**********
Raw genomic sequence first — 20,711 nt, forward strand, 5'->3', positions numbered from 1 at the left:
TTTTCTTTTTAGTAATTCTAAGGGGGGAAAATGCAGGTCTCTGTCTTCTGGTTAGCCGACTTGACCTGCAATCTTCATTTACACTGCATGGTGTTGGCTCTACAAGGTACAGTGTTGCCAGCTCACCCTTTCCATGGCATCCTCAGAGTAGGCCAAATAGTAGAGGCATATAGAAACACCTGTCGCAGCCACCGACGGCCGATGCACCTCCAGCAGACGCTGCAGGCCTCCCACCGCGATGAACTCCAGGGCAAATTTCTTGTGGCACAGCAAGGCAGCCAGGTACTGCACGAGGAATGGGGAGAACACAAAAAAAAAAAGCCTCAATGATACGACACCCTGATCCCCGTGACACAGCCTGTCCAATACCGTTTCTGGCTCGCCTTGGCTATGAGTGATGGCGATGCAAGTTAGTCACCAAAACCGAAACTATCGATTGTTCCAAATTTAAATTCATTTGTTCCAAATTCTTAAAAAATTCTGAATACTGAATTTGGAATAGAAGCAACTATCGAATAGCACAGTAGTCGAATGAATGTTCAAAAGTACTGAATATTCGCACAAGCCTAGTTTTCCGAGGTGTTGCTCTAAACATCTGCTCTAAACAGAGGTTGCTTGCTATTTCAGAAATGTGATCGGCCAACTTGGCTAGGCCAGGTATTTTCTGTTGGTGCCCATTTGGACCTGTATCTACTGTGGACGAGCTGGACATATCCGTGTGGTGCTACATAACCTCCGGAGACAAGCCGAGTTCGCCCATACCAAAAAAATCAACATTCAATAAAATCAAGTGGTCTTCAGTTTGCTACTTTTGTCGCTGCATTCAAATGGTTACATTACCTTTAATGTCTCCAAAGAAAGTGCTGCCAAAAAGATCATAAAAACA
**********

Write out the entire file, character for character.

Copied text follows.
Raw genomic sequence first — 20,711 nt, forward strand, 5'->3', positions numbered from 1 at the left:
TTTTCTTTTTAGTAATTCTAAGGGGGGAAAATGCAGGTCTCTGTCTTCTGGTTAGCCGACTTGACCTGCAATCTTCATTTACACTGCATGGTGTTGGCTCTACAAGGTACAGTGTTGCCAGCTCACCCTTTCCATGGCATCCTCAGAGTAGGCCAAATAGTAGAGGCATATAGAAACACCTGTCGCAGCCACCGACGGCCGATGCACCTCCAGCAGACGCTGCAGGCCTCCCACCGCGATGAACTCCAGGGCAAATTTCTTGTGGCACAGCAAGGCAGCCAGGTACTGCACGAGGAATGGGGAGAACACAAAAAAAAAAAGCCTCAATGATACGACACCCTGATCCCCGTGACACAGCCTGTCCAATACCGTTTCTGGCTCGCCTTGGCTATGAGTGATGGCGATGCAAGTTAGTCACCAAAACCGAAACTATCGATTGTTCCAAATTTAAATTCATTTGTTCCAAATTCTTAAAAAATTCTGAATACTGAATTTGGAATAGAAGCAACTATCGAATAGCACAGTAGTCGAATGAATGTTCAAAAGTACTGAATATTCGCACAAGCCTAGTTTTCCGAGGTGTTGCTCTAAACATCTGCTCTAAACAGAGGTTGCTTGCTATTTCAGAAATGTGATCGGCCAACTTGGCTAGGCCAGGTATTTTCTGTTGGTGCCCATTTGGACCTGTATCTACTGTGGACGAGCTGGACATATCCGTGTGGTGCTACATAACCTCCGGAGACAAGCCGAGTTCGCCCATACCAAAAAAATCAACATTCAATAAAATCAAGTGGTCTTCAGTTTGCTACTTTTGTCGCTGCATTCAAATGGTTACATTACCTTTAATGTCTCCAAAGAAAGTGCTGCCAAAAAGATCATAAAAACA